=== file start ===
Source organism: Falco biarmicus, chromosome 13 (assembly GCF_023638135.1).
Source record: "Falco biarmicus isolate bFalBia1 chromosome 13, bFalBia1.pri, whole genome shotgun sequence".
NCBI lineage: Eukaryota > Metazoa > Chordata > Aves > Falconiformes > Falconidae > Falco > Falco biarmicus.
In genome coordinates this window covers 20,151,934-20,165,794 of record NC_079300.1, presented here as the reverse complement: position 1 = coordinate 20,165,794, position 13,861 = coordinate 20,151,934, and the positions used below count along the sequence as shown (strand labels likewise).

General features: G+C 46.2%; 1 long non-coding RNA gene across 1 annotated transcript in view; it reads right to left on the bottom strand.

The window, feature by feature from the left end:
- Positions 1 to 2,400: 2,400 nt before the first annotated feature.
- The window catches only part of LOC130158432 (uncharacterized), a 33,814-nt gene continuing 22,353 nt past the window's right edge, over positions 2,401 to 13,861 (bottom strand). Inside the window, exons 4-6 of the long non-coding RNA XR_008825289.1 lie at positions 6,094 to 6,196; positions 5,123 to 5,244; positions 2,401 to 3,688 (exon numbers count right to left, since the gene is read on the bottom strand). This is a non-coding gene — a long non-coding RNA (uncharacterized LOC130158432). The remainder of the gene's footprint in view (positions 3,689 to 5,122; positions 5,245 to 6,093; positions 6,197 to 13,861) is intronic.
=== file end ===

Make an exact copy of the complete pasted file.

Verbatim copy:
Source organism: Falco biarmicus, chromosome 13 (assembly GCF_023638135.1).
Source record: "Falco biarmicus isolate bFalBia1 chromosome 13, bFalBia1.pri, whole genome shotgun sequence".
NCBI lineage: Eukaryota > Metazoa > Chordata > Aves > Falconiformes > Falconidae > Falco > Falco biarmicus.
In genome coordinates this window covers 20,151,934-20,165,794 of record NC_079300.1, presented here as the reverse complement: position 1 = coordinate 20,165,794, position 13,861 = coordinate 20,151,934, and the positions used below count along the sequence as shown (strand labels likewise).

General features: G+C 46.2%; 1 long non-coding RNA gene across 1 annotated transcript in view; it reads right to left on the bottom strand.

The window, feature by feature from the left end:
- Positions 1 to 2,400: 2,400 nt before the first annotated feature.
- The window catches only part of LOC130158432 (uncharacterized), a 33,814-nt gene continuing 22,353 nt past the window's right edge, over positions 2,401 to 13,861 (bottom strand). Inside the window, exons 4-6 of the long non-coding RNA XR_008825289.1 lie at positions 6,094 to 6,196; positions 5,123 to 5,244; positions 2,401 to 3,688 (exon numbers count right to left, since the gene is read on the bottom strand). This is a non-coding gene — a long non-coding RNA (uncharacterized LOC130158432). The remainder of the gene's footprint in view (positions 3,689 to 5,122; positions 5,245 to 6,093; positions 6,197 to 13,861) is intronic.